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Knee Surg Sports Traumatol Arthrosc. 2016 Sep;24(9):2998-3004. doi: 10.1007/s00167-015-3608-6. Epub 2015 Apr 26.

Do graft diameter or patient age influence the results of ACL reconstruction?

Author information

1
Centre Hospitalier Départemental de La Roche sur Yon (La Roche-sur-Yon), Les Oudairies, 85100, La Roche-Sur-Yon, France.
2
Orthopaedic Department, North Mayenne Hospital, 53100, Mayenne, France.
3
, 680 North Lake Shore Drive, Chicago, IL, 60611, USA.
4
Orthopaedic Department, North Mayenne Hospital, 53100, Mayenne, France. henri.robert@wanadoo.fr.

Abstract

PURPOSE:

Hamstring tendons are commonly used as a graft source for ACL reconstruction. This study seeks to determine whether either the diameter of the tendon graft or the age of the patient influences the outcome of the ACL reconstruction when measured using a standard, previously validated laxity measurement device.

METHODS:

This is a retrospective study of 88 patients who underwent ACL reconstruction with a short, quadrupled tendon technique, using the semitendinosus ± gracilis tendons. Patients included in this study were sequential, unilateral, complete ACL ruptures. The patients were followed for a minimum of 1 year postoperatively, with a mean follow-up of 26 months. Patients were divided into three groups according to the diameter (Ø) of the graft: group 1 (32 patients): 8 mm ≤ Ø ≤ 9 mm; group 2 (28 patients): 9 mm < Ø ≤ 10 mm; and group 3 (28 patients): Ø > 10 mm. Three groups with differential laxity at 134 N (Δ134 = healthy side vs. operated side) measured with the laximeter GNRB(®) were compared. The risk of residual laxity (OR) between the three groups taking age, gender, BMI and meniscus status into account was calculated. A side-to-side laxity >3 mm was considered as a residual laxity.

RESULTS:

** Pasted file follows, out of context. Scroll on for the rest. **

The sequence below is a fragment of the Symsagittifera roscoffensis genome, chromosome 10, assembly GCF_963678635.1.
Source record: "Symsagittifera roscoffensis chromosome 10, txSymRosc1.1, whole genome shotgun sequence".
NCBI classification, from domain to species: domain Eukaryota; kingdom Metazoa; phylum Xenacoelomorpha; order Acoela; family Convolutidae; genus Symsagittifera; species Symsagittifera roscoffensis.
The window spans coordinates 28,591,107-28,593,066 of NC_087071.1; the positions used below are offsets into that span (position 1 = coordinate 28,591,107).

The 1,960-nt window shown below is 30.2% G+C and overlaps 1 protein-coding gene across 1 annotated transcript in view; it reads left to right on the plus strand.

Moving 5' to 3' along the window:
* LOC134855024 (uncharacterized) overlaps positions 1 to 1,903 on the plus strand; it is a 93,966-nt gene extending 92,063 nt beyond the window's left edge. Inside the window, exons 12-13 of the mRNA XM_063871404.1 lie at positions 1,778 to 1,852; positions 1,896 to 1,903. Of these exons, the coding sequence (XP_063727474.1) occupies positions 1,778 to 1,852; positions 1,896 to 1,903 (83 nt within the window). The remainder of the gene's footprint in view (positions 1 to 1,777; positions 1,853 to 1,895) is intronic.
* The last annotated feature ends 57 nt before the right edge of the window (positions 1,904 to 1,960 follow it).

The mean patient age at the time of reconstruction was 29.4 years. The three groups were comparable. Postoperative Δ134 was 1.50 ± 1.3, 1.59 ± 1.5 and 2 ± 1.7 mm for groups 1 through 3, respectively. Δ134 > 3 mm was observed in three patients in group 1, four patients in group 2 and nine patients in group 3. As compared to group 1, OR was 1.46 (95 % CI 0.35-6.05) and 3.31 (95 % CI 0.89-12.34) in groups 2 and 3, respectively. Adjustment for age, gender, BMI and meniscus did not change the estimates [OR 1.44 (95 % CI 0.34-6.16) and 3.92 (95 % CI 1-15.37)] in groups 2 and 3, respectively. Patients younger than 20 had a significantly higher average postoperative laximetry (2.4 ± 1.5 mm) compared to those aged 20 years and over (1.5 ± 1.5 mm) (p = 0.03), regardless of the diameter of the graft.

CONCLUSION:

The diameter of the graft between 8 and 10 mm does not affect the laximetric results of an ACL reconstruction. Therefore, there does not appear to be a benefit to harvesting and adding further tissue to increase the diameter of the graft above 10 mm. Patients younger than 20 represent a population at risk of graft elongation. In these patients at risk, postoperative management needs to be modified (delayed weight bearing, articulated splinting, slower rehabilitation) in the first months.

LEVEL OF EVIDENCE:

Retrospective case series, Level IV.

KEYWORDS:

Anterior cruciate ligament; Hamstring tendons; Knee; Residual laxity; Short graft; TLS screw

PMID:
25912072
DOI:
10.1007/s00167-015-3608-6
[Indexed for MEDLINE]

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